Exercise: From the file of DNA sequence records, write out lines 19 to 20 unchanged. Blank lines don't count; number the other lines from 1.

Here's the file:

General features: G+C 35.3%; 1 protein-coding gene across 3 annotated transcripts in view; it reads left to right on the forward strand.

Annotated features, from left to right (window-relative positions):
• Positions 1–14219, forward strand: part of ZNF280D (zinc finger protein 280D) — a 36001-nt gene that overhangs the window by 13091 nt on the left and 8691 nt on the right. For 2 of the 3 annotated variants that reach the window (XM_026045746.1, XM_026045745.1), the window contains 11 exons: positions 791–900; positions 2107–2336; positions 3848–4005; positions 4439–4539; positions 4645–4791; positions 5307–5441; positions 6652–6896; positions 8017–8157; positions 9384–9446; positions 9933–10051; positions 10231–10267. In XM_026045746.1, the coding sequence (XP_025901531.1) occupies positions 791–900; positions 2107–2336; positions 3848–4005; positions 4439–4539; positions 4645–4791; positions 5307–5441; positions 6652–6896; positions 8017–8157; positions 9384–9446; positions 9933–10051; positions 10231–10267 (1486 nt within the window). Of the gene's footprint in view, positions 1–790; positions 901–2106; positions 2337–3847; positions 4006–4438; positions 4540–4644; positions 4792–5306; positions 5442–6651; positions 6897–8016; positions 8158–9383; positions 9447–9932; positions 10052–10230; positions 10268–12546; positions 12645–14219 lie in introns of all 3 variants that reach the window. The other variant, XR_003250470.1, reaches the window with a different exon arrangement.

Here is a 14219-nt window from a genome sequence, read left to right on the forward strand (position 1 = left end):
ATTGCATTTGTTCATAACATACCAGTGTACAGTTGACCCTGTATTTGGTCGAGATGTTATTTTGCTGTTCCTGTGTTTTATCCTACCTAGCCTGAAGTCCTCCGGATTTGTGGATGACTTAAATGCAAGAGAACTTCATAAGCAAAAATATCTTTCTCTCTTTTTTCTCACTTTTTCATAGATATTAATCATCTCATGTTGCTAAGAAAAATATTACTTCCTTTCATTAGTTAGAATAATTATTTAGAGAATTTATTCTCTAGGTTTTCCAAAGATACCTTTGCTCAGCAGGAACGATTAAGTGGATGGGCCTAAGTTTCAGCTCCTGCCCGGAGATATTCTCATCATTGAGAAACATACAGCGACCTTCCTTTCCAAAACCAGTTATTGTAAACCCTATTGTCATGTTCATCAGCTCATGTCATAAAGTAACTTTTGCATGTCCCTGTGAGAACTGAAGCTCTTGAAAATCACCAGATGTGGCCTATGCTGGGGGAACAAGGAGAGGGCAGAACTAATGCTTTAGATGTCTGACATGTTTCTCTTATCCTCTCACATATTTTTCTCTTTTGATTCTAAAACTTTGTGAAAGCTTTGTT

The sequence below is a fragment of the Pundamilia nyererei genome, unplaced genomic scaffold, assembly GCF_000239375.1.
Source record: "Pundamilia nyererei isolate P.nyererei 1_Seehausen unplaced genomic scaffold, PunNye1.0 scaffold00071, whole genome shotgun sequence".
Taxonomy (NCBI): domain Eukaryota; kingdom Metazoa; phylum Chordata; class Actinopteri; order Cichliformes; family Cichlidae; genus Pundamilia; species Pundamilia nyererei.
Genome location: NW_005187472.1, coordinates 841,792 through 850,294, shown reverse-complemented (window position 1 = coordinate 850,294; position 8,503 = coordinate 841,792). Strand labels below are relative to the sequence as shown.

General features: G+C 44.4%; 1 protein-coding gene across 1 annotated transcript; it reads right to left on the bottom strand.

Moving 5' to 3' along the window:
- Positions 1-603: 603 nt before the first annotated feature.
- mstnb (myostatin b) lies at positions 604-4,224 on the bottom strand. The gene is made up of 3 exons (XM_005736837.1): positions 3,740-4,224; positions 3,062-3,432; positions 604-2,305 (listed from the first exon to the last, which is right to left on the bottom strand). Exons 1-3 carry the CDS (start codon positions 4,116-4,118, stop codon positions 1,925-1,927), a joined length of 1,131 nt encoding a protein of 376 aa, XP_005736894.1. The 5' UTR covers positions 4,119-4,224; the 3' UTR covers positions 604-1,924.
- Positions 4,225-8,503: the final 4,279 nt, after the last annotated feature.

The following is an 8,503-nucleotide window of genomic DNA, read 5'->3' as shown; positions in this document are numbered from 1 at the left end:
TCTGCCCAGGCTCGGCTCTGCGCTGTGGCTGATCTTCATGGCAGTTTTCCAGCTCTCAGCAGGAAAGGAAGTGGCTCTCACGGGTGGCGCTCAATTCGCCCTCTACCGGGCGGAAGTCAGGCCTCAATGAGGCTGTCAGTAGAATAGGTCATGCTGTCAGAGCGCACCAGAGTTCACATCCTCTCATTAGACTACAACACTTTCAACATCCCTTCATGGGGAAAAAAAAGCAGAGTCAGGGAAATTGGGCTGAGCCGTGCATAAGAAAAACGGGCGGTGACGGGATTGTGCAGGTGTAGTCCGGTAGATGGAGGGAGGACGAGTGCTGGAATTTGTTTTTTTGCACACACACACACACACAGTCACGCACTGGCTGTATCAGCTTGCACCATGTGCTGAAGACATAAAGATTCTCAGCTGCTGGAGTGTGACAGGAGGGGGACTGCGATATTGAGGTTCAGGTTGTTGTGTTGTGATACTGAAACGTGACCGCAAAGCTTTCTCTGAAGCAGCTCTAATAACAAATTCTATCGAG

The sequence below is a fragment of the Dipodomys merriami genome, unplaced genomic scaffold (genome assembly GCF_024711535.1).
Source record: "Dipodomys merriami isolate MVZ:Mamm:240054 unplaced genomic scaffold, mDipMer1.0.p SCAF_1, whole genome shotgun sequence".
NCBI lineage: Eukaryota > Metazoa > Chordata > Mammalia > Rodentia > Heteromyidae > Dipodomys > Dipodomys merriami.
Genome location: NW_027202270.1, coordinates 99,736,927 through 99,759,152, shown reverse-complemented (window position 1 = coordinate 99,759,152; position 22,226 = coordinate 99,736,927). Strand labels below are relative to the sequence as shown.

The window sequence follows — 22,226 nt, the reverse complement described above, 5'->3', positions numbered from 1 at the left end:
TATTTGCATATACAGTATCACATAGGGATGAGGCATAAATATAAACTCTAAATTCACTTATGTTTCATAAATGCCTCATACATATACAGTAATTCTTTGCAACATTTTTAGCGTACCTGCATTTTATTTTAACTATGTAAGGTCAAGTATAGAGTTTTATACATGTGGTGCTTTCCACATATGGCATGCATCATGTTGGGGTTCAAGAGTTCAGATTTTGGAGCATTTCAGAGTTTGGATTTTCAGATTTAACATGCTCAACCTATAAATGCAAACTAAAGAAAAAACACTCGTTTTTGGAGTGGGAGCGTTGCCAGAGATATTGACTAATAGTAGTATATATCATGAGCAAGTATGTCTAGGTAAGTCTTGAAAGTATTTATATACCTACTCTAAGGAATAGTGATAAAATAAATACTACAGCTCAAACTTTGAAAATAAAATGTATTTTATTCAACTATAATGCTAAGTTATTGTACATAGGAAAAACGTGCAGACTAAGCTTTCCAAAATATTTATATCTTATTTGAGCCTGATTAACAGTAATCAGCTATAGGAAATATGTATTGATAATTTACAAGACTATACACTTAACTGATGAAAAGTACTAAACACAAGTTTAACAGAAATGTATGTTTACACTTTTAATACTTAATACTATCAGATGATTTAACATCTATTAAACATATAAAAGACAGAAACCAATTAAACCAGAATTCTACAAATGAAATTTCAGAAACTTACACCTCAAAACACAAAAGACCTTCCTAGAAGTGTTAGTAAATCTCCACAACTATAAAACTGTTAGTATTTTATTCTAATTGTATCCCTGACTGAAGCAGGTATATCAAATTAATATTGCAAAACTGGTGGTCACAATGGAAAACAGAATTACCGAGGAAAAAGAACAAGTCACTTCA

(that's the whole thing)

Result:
NCBI lineage: Eukaryota > Metazoa > Chordata > Mammalia > Rodentia > Heteromyidae > Dipodomys > Dipodomys merriami.
Genome location: NW_027202270.1, coordinates 99,736,927 through 99,759,152, shown reverse-complemented (window position 1 = coordinate 99,759,152; position 22,226 = coordinate 99,736,927). Strand labels below are relative to the sequence as shown.